When BIO 2019 closed its doors in Philadelphia last June, none of the delegates of the industry’s largest event would have predicted that the next meeting, scheduled for San Diego, would be canceled and the event would be transformed into a virtual version. In just a few months, the COVID-19 pandemic has decimated our normal way of life and, until effective therapeutics and vaccines become available, how we conduct the business of biotechnology will remain radically different. This will be one of the many themes explored during BIO Digital Week that kicked off today.

While face-to-face meetings and social events are off the agenda this time around, the BIO Digital virtual event is still helping companies interact via its one-on-one partnering platform. BIO said that the more than 6,500 registrants will have the opportunity to “meet” hundreds of companies focused in 31 therapeutic areas and hear them make their pitches online and describe their pipelines, growth objectives and capital and partnering needs. In fact, according to BIO, more than 5,500 partnering meetings have already been booked on the platform. Also, starting today, there will be plenty of live and “on demand” sessions to be accessed during the week.

New leadership, new era

The biotechnology sector is certainly adapting to the changes that the pandemic has forced upon it. The Biotechnology Innovation Organization (BIO) is also seeing changes. It is reacting to this new environment under new leadership. Michelle McMurry-Heath has become the organization’s next president and CEO, succeeding Jim Greenwood, who has led the organization since 2005. McMurry-Heath has served in numerous senior leadership roles at Johnson & Johnson (J&J) since 2014. Most recently, as vice president of external innovation and global leader for regulatory science, she led a team of 900 new leadership employees charting the evidence generation and regulatory strategy across J&J’s medical device companies, specializing in using cutting-edge tools and innovative methods to bring new breakthroughs to patients. Prior to her work at J&J, she served on the Obama administration’s Science Transition Team before being appointed to a scientific leadership role at the FDA Center for Devices and Radiological Health from 2010 to 2014.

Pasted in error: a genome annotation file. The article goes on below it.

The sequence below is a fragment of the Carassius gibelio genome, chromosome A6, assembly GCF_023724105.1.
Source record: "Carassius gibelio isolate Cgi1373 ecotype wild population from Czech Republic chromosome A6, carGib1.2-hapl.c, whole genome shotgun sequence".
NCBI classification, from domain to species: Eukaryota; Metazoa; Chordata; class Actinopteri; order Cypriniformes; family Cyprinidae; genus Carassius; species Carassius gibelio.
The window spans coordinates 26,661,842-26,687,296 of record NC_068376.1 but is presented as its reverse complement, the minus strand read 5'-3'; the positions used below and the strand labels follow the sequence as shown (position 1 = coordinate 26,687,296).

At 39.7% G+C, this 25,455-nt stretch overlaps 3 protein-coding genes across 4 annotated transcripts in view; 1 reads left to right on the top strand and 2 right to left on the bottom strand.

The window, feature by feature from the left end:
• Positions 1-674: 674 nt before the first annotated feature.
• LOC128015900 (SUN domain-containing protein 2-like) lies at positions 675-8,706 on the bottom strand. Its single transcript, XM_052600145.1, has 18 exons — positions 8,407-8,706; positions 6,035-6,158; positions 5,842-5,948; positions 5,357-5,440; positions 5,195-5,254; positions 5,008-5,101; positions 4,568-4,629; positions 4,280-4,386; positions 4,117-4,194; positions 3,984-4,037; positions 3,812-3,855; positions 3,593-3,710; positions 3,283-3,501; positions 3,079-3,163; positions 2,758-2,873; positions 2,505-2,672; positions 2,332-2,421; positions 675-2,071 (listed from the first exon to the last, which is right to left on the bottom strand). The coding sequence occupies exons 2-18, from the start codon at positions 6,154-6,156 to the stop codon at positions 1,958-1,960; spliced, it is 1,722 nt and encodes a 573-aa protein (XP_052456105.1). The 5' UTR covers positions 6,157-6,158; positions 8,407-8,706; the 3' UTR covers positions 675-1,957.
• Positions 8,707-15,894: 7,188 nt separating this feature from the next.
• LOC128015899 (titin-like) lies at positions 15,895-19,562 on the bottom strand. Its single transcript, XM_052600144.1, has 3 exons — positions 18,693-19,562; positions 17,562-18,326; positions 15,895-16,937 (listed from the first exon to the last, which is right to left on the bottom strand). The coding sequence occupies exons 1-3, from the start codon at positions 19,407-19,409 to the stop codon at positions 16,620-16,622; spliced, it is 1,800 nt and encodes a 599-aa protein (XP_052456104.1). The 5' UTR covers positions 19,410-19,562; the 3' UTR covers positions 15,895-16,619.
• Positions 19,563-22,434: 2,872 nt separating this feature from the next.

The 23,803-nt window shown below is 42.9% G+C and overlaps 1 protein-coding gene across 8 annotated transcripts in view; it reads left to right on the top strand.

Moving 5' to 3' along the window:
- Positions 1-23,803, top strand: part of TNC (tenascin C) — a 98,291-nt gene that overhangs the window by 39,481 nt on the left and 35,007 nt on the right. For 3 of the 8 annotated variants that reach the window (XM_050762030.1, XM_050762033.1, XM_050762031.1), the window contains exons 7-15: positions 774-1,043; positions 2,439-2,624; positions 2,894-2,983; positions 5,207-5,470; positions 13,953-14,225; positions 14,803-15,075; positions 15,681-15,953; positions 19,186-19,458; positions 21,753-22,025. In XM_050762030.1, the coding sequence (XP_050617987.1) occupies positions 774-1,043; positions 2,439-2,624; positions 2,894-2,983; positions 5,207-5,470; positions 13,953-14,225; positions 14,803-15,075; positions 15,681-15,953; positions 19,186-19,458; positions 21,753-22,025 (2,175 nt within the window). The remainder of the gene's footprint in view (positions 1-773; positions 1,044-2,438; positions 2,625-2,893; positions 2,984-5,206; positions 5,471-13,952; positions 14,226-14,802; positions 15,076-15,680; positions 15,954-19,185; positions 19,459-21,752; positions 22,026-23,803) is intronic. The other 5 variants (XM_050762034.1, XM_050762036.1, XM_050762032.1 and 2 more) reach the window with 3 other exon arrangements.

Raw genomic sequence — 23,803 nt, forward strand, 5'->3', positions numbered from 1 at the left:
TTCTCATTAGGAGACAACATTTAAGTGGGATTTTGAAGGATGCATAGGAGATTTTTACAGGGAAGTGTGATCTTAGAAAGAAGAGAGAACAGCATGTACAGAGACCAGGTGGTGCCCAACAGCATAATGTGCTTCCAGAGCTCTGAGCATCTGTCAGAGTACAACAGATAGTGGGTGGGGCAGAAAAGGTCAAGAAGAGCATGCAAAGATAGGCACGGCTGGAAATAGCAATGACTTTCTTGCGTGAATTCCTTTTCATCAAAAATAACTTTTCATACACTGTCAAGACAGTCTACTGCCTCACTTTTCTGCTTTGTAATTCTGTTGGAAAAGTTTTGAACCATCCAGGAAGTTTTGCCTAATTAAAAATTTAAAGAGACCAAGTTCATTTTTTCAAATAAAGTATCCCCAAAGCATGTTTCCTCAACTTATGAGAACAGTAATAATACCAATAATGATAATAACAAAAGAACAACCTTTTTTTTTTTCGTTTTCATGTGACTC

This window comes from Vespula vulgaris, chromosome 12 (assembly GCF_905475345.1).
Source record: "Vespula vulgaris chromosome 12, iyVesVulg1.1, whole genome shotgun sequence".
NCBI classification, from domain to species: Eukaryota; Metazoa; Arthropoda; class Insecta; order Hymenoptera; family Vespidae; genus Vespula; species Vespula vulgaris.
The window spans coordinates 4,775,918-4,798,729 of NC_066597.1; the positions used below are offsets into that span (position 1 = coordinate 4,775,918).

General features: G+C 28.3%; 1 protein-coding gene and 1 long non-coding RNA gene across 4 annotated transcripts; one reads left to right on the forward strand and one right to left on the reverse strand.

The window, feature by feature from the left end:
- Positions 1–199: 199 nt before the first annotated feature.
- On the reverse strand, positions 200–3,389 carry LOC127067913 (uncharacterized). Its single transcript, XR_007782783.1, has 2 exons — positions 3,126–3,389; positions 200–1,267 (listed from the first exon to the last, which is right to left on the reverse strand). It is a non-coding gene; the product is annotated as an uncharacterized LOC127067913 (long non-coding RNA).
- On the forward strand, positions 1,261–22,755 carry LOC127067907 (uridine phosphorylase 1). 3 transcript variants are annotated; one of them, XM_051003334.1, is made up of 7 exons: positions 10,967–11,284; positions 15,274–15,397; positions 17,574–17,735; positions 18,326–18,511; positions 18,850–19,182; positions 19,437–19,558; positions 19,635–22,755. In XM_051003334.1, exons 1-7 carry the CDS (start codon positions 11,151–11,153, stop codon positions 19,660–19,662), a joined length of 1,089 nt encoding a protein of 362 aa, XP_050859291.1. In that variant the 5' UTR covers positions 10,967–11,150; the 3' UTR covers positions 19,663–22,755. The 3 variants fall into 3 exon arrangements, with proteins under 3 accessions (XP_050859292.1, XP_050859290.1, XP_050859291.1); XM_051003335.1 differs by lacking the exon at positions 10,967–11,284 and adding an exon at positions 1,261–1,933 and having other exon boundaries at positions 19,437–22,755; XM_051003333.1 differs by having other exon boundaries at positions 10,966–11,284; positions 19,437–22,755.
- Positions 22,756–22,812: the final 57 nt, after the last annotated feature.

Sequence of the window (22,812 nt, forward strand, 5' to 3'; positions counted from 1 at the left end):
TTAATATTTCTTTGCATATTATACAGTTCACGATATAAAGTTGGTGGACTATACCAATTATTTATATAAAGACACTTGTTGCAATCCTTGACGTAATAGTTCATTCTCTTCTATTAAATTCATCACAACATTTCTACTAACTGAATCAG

She participated in BIO Digital’s opening session, “Biotech’s Finest Hour,” along with BIO Chairman Jeremy Levin and outgoing CEO Jim Greenwood, in which they explored how the biotech sector is working to combat COVID-19.

In these challenging times, she said she views BIO as having a significant social role to play going forward. “As BIO president and CEO, I will work every day to fulfill our social compact with patients. We will listen to them. We will honor their struggle. And we will make their concerns ours. And together, we will turn an age of fear into one of hope.

“I have no doubt that the innovators in our midst at BIO Digital will tip the scales in every major challenge we face. We will lay the foundation for economic development in communities hard hit by COVID, we will slow global warming, we will strengthen the food supply, and we will succeed in ending this pandemic. I know this because we are a can-do industry of bright minds and committed hearts. And the world has never needed us more,” she added.

Fighting COVID-19

The event will bring delegates up to speed on how the biopharma industry has ramped up development of therapeutics and vaccines and altered business plans to fight the SARS-CoV-2 virus in a way that no one could ever have imagined a couple of months ago. Heading into the meeting, companies have a significant 318 therapeutics and 115 vaccines in development to treat COVID-19 infections, according to BioWorld. Tracked diagnostics featured in BioWorld MedTech have reached approximately 275, including antibody, antigen and molecular-based tests, of which 117 have emergency use authorization from the FDA.

Expectations that the sector will eventually provide a therapeutic solution, or solutions, to the COVID-19 pandemic has certainly been the catalyst for growth of biotech equities on the capital markets during the past two months. That return has contributed to an excellent performance since the close of BIO 2019.